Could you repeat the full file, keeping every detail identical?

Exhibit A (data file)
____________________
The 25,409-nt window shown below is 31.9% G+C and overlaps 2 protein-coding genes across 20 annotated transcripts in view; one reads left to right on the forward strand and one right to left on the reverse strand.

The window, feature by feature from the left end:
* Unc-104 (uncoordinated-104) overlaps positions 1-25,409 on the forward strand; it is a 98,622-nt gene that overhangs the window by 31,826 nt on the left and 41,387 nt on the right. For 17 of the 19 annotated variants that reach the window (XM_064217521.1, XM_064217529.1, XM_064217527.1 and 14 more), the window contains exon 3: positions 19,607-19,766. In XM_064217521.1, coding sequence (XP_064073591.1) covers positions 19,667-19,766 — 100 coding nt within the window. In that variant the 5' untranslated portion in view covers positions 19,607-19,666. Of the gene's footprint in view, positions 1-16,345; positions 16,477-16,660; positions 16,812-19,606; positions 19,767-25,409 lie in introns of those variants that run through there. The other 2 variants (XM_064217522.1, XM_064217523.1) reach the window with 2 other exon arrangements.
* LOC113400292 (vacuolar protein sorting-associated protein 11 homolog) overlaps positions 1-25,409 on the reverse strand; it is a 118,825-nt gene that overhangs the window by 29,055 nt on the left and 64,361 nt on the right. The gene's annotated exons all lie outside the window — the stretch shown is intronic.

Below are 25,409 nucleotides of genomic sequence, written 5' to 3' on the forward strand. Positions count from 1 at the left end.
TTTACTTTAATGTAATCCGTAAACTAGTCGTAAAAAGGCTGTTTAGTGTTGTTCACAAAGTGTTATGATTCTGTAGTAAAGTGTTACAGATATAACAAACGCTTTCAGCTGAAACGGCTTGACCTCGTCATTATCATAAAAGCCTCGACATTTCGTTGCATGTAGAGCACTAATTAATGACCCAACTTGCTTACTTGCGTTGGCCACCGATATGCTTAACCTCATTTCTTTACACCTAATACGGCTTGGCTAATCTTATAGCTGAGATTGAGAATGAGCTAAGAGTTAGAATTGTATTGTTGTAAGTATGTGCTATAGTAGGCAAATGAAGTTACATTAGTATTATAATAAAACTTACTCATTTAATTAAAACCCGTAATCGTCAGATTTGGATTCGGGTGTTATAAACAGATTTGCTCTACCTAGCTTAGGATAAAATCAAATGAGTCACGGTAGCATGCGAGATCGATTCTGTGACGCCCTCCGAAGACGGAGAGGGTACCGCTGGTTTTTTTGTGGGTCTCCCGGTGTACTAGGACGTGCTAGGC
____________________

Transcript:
The 25,409-nt window shown below is 31.9% G+C and overlaps 2 protein-coding genes across 20 annotated transcripts in view; one reads left to right on the forward strand and one right to left on the reverse strand.

The window, feature by feature from the left end:
* Unc-104 (uncoordinated-104) overlaps positions 1-25,409 on the forward strand; it is a 98,622-nt gene that overhangs the window by 31,826 nt on the left and 41,387 nt on the right. For 17 of the 19 annotated variants that reach the window (XM_064217521.1, XM_064217529.1, XM_064217527.1 and 14 more), the window contains exon 3: positions 19,607-19,766. In XM_064217521.1, coding sequence (XP_064073591.1) covers positions 19,667-19,766 — 100 coding nt within the window. In that variant the 5' untranslated portion in view covers positions 19,607-19,666. Of the gene's footprint in view, positions 1-16,345; positions 16,477-16,660; positions 16,812-19,606; positions 19,767-25,409 lie in introns of those variants that run through there. The other 2 variants (XM_064217522.1, XM_064217523.1) reach the window with 2 other exon arrangements.
* LOC113400292 (vacuolar protein sorting-associated protein 11 homolog) overlaps positions 1-25,409 on the reverse strand; it is a 118,825-nt gene that overhangs the window by 29,055 nt on the left and 64,361 nt on the right. The gene's annotated exons all lie outside the window — the stretch shown is intronic.

Below are 25,409 nucleotides of genomic sequence, written 5' to 3' on the forward strand. Positions count from 1 at the left end.
TTTACTTTAATGTAATCCGTAAACTAGTCGTAAAAAGGCTGTTTAGTGTTGTTCACAAAGTGTTATGATTCTGTAGTAAAGTGTTACAGATATAACAAACGCTTTCAGCTGAAACGGCTTGACCTCGTCATTATCATAAAAGCCTCGACATTTCGTTGCATGTAGAGCACTAATTAATGACCCAACTTGCTTACTTGCGTTGGCCACCGATATGCTTAACCTCATTTCTTTACACCTAATACGGCTTGGCTAATCTTATAGCTGAGATTGAGAATGAGCTAAGAGTTAGAATTGTATTGTTGTAAGTATGTGCTATAGTAGGCAAATGAAGTTACATTAGTATTATAATAAAACTTACTCATTTAATTAAAACCCGTAATCGTCAGATTTGGATTCGGGTGTTATAAACAGATTTGCTCTACCTAGCTTAGGATAAAATCAAATGAGTCACGGTAGCATGCGAGATCGATTCTGTGACGCCCTCCGAAGACGGAGAGGGTACCGCTGGTTTTTTTGTGGGTCTCCCGGTGTACTAGGACGTGCTAGGC